"The Top 10" (beds, containers, and hanging baskets) – this list shows the species/cultivars with the top ten "All Season Averages." These were our best overall performers. When the list exceeds ten, there were ties.

"Leaders of the Pack" (beds, containers, and hanging baskets) – lists all species/cultivars with an "All Season Average" of 3.5 or better. We consider this the arbitrary cutoff rating for a "significant performer" in Raleigh. This list shows all your best choices for planting, listed by plant name.

"Leaders of the Pack – Early Season" (beds, containers, and hanging baskets) – this shows entries with "Early Season Averages" of 3.5 or better based on the first half of the evaluation period. This group may prefer cooler temperatures or only have a relatively short ornamental life, and might not show up on the "Leaders of the Pack" list above.

"Leaders of the Pack – Late Season" (beds, containers, and hanging baskets) – this shows entries with "Late Season Averages" of 3.5 or better based on the end of the season evaluations. They may prefer very warm temperatures or flower as daylengths start to shorten, again sometimes precluding them from inclusion on the overall "Leaders of the Pack" list.

"Best of Breed" (beds, containers, and hanging baskets) – shows the best performing cultivars in each species.

"Summary by Series" (beds, containers, and hanging baskets) – groups the information for cultivar series where appropriate. This can be a quick reference for related cultivars as well as a handy tool to judge the general performance of an entire series offered by a breeder/company.

"Weekly Ratings" (beds, containers, and hanging baskets) evaluation given for each entry on a weekly basis.

The Average Monthly Precipitation and Temperature for the Summer 2019 Trials

Precipitation  2015 Graph

Average Monthly Temperature  2015 Graph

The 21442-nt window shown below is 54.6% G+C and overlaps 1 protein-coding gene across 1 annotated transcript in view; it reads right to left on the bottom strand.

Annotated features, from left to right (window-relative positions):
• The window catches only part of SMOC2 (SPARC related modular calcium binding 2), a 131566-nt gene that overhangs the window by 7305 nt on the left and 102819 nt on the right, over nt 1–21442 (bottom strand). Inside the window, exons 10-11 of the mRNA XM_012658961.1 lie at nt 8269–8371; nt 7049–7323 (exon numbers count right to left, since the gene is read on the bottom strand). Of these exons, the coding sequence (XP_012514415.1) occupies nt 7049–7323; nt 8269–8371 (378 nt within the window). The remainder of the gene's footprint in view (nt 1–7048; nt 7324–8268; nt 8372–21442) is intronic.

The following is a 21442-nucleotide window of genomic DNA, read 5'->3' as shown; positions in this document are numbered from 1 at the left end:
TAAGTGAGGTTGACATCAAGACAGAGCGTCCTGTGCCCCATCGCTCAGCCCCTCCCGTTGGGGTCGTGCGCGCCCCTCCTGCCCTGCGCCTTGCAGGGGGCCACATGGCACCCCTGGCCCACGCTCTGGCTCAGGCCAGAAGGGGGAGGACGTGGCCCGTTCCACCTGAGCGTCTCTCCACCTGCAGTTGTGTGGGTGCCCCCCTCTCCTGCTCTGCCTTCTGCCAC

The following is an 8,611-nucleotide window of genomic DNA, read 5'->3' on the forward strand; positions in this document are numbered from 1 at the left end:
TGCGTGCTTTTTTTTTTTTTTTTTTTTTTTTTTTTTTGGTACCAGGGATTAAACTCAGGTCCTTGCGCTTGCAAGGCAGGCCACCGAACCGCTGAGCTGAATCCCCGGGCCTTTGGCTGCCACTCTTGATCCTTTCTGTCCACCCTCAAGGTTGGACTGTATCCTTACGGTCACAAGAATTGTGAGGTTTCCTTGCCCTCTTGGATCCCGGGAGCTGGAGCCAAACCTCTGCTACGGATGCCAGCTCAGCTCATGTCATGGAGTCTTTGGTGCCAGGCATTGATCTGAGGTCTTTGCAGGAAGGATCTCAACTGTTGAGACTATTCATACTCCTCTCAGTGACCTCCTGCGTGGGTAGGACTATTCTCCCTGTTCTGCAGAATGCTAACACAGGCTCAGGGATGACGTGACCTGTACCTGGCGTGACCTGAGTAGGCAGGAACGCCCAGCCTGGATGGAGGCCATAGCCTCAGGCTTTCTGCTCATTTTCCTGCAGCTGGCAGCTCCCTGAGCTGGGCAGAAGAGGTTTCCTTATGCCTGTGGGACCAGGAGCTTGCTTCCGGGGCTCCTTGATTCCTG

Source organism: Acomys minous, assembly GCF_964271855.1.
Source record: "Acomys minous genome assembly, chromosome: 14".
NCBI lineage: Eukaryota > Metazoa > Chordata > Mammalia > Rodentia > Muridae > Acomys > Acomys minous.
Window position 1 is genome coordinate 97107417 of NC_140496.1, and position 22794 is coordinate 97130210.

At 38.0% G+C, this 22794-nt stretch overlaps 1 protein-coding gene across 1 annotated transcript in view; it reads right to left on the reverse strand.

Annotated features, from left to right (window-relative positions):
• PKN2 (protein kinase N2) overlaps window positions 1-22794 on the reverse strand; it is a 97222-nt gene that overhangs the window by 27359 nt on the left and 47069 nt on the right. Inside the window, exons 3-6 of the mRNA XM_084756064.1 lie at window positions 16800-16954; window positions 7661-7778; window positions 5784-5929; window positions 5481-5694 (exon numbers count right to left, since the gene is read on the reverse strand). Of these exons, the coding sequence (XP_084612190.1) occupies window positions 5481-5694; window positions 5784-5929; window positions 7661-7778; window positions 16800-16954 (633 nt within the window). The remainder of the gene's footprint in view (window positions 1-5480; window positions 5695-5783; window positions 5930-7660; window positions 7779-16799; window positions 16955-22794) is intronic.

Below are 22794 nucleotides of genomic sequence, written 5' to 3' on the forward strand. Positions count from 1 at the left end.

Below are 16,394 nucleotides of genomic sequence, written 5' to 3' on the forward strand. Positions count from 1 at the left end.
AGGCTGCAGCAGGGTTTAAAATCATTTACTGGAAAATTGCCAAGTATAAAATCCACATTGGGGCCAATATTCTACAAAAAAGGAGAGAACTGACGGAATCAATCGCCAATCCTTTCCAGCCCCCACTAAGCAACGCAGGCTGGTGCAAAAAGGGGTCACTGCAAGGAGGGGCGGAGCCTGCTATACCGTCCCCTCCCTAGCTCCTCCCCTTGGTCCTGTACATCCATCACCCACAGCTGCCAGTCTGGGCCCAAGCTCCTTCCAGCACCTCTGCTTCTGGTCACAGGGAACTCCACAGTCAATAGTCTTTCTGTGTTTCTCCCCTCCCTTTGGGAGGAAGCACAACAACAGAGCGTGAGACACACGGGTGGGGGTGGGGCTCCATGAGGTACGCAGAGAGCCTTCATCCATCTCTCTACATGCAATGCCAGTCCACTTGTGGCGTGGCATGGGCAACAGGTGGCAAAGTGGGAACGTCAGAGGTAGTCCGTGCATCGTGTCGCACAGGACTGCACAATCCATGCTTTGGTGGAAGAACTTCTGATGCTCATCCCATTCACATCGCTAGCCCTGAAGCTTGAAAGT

Our growing conditions this summer were warm, nothing record breaking, yet persistent heat. The rain was significant at times, but not record breaking. The precipitation fluctuated from too much to too little; April was very wet, then very dry in May, close to normal in June and July, then much wetter than normal in August, and a virtual dustbowl in September. Our greatest amount of rainfall, 1.83", occurred on July 23.

We did not have any 100° days. We did have heat—it was uncomfortable, especially when you factor in the humidity. We had 64, 90°F+ days with the warmest being 98°F occurring twice, once on July 3 and then again on July 20. Our longest stretch of 90°+ days was 11 days, this occurred from June 23 through July 3 and then again from July 12–22.  We had multiple shorter periods of prolonged heat: July 28–31 (four days), August 6–14 (nine days), and August 16–22 (seven days).

Variance

Variance: The Best of Uniformity

Sometimes I think that the one number most often overlooked in our report is the variance. Go to the "Leaders of the Pack" data tables and look for its column. The term itself may be intimidating in light of its mystery, but need not be as it can be most informative. Simply put, the lower the variance, the most alike all plants are in the group evaluated, and hence the greater the uniformity. For so many in the commercial landscaping sector, they live and die by uniformity because appearance can be everything. So, by using a selected variance value of 0.1 as our very tough cut-off, we can really see which plants are setting the standard for superb uniformity. In many cases our results have confirmed some excellent reputations, for others, it's a first time notice.

Variance: All Over the Page

Whereas small variance values indicate excellent uniformity, the opposite can point out cultivars with a "mind of their own!" They are not necessarily a poor choice, just not ruler perfect. In this case, plants with variance values of 1.0 or more were highlighted for great differences observed during the season. To be fair, there are many reasons for a lack of uniformity, most likely of which would simply be the result of our normal or extreme weather.

Seed and Plant Material Sources

Please get in touch with these companies if you have specific questions regarding individual species and cultivars.

Seed and Plant Material Sources

All-America Selections, 5201 Walnut Avenue, Suite 3, Downers Grove, IL 60515

AmeriSeed International Co., 631 North Milpas Street, Santa Barbara, CA 93103

Ball FloraPlant, 622 Town Road, West Chicago, IL 63185

Ball Ingenuity, P.O. Box 335, West Chicago, IL 60185

Floragran, Aalsvoort 67, 7241 MA Lochem, The Netherlands

PanAmerican Seed, P.O. Box 335, West Chicago, IL 60185

Proven Winners, 1021 River Ridge Lane, Saint Thomas, MO 65076

Selecta First Class, P.O. Box 335, West Chicago, IL 60185

Terra Nova Nurseries, 10051 South Macksburg Road, Canby, OR 97013